The Global Energy Perspective 2023 models the outlook for demand and supply of energy commodities across a 1.5°C pathway, aligned with the Paris Agreement, and four bottom-up energy transition scenarios. These energy transition scenarios examine outcomes ranging from warming of 1.6°C to 2.9°C by 2100 (scenario descriptions outlined below in sidebar “About the Global Energy Perspective 2023”). These wide-ranging scenarios sketch a range of outcomes based on varying underlying assumptions—for example, about the pace of technological progress and the level of policy enforcement. The scenarios are shaped by more than 400 drivers across sectors, technologies, policies, costs, and fuels, and serve as a fact base to inform decision makers on the challenges to be overcome to enable the energy transition. In this article, we dive into the investments and advancements needed to both meet the world’s growing power demand and strive for a decarbonized energy system.
Power demand is projected to climb across scenarios due to several factors that are likely to differ by region, including the growth in emerging markets’ energy needs, electrification across the global economy (particularly in transport), and rising green hydrogen demand. The share of renewables in the global power mix could more than double in the next 20 years, and a boost in flexible capacity may be needed to ensure security of supply.
While significant growth in renewables is projected, clean firm power generation1 (including from CCUS, nuclear, and hydrogen) is projected to increase in the long term across scenarios.
Obstacles may, however, hinder the pace of some renewables build-out and trigger price spikes, creating the need for other technologies, including other renewables (such as geothermal) and non-renewable alternatives (such as nuclear). Developing economies may require economic support to bolster capacity build-out, and transmission and distribution (T&D) investments would need to increase across the globe. As the cost of power generation declines due to a projected rapid cost decline for renewables in certain regions, the share of grid costs in total delivered power costs is projected to grow, and customers in many places will potentially not see power prices decline.
To manage a system which is moving more toward fixed costs, updates to power market designs may be needed
In most markets today, conventional assets (such as coal, gas, oil, nuclear, and hydro) provide energy in the market as well as firming capacity. With the further expected growth in solar and wind capacity, the role of conventional plants may be decoupled, moving from providing both the primary source of energy and firm capacity to largely providing firming and flexibility in the system. As a marginal market price is projected to correlate with short-run marginal costs across the system, additional remuneration could be needed for asset types to remain profitable to enable their continued operation and especially to fund the technologies required to abate emissions from these operations. By 2040, up to 15 percent of revenues from nuclear assets, 50 percent of revenues from gas assets, and 65 percent of revenues from coal assets may need to come from market mechanisms other than marginal energy production payments for these technologies to remain viable in order to meet remaining transition demand.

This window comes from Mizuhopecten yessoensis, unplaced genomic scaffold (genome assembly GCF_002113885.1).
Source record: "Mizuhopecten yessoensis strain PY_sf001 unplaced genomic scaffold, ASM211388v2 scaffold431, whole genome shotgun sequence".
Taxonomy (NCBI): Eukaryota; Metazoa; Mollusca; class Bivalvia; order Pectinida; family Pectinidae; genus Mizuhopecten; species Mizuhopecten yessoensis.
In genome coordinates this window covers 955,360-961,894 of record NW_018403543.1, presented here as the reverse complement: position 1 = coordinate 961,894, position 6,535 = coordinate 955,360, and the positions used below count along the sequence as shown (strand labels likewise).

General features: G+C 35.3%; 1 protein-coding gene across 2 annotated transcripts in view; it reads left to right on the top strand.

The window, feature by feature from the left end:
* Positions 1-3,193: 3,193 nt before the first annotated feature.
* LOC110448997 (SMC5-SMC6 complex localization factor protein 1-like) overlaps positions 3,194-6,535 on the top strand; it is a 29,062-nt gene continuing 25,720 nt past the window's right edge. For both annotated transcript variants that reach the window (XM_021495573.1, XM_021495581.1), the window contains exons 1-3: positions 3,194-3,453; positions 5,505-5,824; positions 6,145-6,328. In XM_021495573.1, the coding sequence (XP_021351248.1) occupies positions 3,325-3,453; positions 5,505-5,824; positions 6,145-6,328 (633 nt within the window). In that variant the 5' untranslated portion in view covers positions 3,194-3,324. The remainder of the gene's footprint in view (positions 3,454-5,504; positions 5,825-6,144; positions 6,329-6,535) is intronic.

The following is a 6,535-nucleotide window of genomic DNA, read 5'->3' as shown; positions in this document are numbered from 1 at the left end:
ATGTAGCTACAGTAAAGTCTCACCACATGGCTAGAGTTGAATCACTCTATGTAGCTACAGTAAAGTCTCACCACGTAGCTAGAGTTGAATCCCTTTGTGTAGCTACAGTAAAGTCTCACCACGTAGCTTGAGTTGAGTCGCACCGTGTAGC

Renewable assets with fixed (non-dispatchable) outputs may be subject to correlation effects that drive down prices during periods of high wind and solar production. This will tend to decrease the capture price of those technologies, where variable prices no longer link to total lifecycle cost of production. Out-of-market payments, such as contracts for difference or power purchase agreements, which often include renewable energy certificates which show that a given plant produces renewable power, will likely continue to be needed to secure financing.
Dispatchable thermal capacity, such as gas plants, are more likely to maintain positive returns in geographies with lower fuel costs, such as in the United States. Similarly, clean technologies, such as CCUS, are expected to leverage a variety of market payments as well as support initiatives to maintain profitability.
Regarding older conventional technologies, coal is likely to be largely retired in the near future, while other unabated carbon-emitting technologies will likely run less frequently than they do at present. Nevertheless, as renewable power is ramped up, managing conventional technologies still in use to minimize their environmental impact could be an important concern.
Revenue mechanisms could include capacity markets and payments, subsidies, regulated prices, active markets for clean energy certificates, and contracts for difference to limit uncertainty. Some of these mechanisms already exist in markets globally.
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